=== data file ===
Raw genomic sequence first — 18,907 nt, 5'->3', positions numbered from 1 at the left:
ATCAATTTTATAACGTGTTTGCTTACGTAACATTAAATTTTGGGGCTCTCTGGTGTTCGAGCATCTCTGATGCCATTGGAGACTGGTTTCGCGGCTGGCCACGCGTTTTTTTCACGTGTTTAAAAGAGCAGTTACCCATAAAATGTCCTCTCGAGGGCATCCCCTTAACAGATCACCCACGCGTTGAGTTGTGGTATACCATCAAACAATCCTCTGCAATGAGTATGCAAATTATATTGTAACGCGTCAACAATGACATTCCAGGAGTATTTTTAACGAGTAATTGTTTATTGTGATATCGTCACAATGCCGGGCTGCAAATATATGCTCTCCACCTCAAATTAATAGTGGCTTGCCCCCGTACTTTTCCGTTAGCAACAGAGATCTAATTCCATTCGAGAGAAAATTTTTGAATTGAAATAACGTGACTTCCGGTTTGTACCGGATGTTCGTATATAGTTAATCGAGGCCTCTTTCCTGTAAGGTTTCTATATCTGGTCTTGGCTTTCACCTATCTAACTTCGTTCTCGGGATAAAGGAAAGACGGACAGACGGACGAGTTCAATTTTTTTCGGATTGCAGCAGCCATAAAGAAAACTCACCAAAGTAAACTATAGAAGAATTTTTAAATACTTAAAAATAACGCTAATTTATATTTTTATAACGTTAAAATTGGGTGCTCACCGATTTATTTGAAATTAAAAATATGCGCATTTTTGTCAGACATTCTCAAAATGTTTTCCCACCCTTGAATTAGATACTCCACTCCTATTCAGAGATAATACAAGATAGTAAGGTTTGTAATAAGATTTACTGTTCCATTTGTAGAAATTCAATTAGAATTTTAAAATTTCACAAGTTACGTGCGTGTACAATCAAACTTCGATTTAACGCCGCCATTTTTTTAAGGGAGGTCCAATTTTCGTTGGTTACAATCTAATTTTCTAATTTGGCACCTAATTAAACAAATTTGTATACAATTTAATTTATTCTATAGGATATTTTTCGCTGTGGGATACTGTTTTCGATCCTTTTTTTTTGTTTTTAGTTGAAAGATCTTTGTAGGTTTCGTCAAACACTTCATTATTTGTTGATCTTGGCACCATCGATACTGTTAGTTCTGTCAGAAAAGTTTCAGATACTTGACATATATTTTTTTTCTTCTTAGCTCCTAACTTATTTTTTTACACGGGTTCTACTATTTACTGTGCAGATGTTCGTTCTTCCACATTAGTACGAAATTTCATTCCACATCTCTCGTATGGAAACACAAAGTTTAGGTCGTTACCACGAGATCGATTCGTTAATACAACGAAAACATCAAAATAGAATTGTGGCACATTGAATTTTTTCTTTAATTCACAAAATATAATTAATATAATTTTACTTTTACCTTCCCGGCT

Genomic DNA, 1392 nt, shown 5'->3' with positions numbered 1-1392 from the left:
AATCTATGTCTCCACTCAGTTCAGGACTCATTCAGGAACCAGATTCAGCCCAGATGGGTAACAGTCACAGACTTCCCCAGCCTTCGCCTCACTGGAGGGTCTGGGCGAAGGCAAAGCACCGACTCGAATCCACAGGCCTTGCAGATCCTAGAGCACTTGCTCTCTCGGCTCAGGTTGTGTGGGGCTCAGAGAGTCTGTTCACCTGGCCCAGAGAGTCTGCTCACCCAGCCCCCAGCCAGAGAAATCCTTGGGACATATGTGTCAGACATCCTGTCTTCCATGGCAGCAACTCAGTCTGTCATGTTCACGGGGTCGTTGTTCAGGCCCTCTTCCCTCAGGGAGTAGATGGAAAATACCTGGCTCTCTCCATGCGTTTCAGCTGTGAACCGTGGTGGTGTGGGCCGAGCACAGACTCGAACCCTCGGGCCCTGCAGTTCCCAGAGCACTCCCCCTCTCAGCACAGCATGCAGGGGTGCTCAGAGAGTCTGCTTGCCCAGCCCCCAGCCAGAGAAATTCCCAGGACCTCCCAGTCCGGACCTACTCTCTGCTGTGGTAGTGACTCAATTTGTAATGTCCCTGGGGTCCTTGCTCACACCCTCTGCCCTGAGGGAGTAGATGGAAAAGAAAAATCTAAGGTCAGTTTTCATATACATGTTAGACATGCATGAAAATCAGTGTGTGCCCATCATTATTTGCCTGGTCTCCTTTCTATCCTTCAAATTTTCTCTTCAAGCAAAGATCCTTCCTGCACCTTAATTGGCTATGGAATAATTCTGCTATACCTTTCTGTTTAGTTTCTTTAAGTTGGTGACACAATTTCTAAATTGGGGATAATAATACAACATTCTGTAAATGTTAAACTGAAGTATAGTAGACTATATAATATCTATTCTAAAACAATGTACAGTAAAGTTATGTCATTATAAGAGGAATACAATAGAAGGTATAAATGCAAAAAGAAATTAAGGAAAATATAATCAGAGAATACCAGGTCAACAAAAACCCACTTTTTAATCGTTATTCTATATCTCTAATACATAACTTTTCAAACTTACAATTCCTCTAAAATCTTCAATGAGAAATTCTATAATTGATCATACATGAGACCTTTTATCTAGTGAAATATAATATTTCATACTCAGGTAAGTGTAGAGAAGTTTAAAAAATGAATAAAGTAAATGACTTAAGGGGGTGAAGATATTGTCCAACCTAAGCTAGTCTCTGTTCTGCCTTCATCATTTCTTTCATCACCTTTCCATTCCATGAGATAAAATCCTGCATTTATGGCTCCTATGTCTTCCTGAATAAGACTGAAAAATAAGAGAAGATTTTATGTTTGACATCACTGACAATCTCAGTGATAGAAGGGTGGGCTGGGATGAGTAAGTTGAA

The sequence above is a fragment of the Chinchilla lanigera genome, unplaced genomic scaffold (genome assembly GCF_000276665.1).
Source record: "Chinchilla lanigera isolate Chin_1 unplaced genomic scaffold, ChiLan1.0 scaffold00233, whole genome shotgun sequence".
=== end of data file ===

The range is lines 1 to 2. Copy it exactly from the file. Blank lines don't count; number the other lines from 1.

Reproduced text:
Raw genomic sequence first — 18,907 nt, 5'->3', positions numbered from 1 at the left:
ATCAATTTTATAACGTGTTTGCTTACGTAACATTAAATTTTGGGGCTCTCTGGTGTTCGAGCATCTCTGATGCCATTGGAGACTGGTTTCGCGGCTGGCCACGCGTTTTTTTCACGTGTTTAAAAGAGCAGTTACCCATAAAATGTCCTCTCGAGGGCATCCCCTTAACAGATCACCCACGCGTTGAGTTGTGGTATACCATCAAACAATCCTCTGCAATGAGTATGCAAATTATATTGTAACGCGTCAACAATGACATTCCAGGAGTATTTTTAACGAGTAATTGTTTATTGTGATATCGTCACAATGCCGGGCTGCAAATATATGCTCTCCACCTCAAATTAATAGTGGCTTGCCCCCGTACTTTTCCGTTAGCAACAGAGATCTAATTCCATTCGAGAGAAAATTTTTGAATTGAAATAACGTGACTTCCGGTTTGTACCGGATGTTCGTATATAGTTAATCGAGGCCTCTTTCCTGTAAGGTTTCTATATCTGGTCTTGGCTTTCACCTATCTAACTTCGTTCTCGGGATAAAGGAAAGACGGACAGACGGACGAGTTCAATTTTTTTCGGATTGCAGCAGCCATAAAGAAAACTCACCAAAGTAAACTATAGAAGAATTTTTAAATACTTAAAAATAACGCTAATTTATATTTTTATAACGTTAAAATTGGGTGCTCACCGATTTATTTGAAATTAAAAATATGCGCATTTTTGTCAGACATTCTCAAAATGTTTTCCCACCCTTGAATTAGATACTCCACTCCTATTCAGAGATAATACAAGATAGTAAGGTTTGTAATAAGATTTACTGTTCCATTTGTAGAAATTCAATTAGAATTTTAAAATTTCACAAGTTACGTGCGTGTACAATCAAACTTCGATTTAACGCCGCCATTTTTTTAAGGGAGGTCCAATTTTCGTTGGTTACAATCTAATTTTCTAATTTGGCACCTAATTAAACAAATTTGTATACAATTTAATTTATTCTATAGGATATTTTTCGCTGTGGGATACTGTTTTCGATCCTTTTTTTTTGTTTTTAGTTGAAAGATCTTTGTAGGTTTCGTCAAACACTTCATTATTTGTTGATCTTGGCACCATCGATACTGTTAGTTCTGTCAGAAAAGTTTCAGATACTTGACATATATTTTTTTTCTTCTTAGCTCCTAACTTATTTTTTTACACGGGTTCTACTATTTACTGTGCAGATGTTCGTTCTTCCACATTAGTACGAAATTTCATTCCACATCTCTCGTATGGAAACACAAAGTTTAGGTCGTTACCACGAGATCGATTCGTTAATACAACGAAAACATCAAAATAGAATTGTGGCACATTGAATTTTTTCTTTAATTCACAAAATATAATTAATATAATTTTACTTTTACCTTCCCGGCT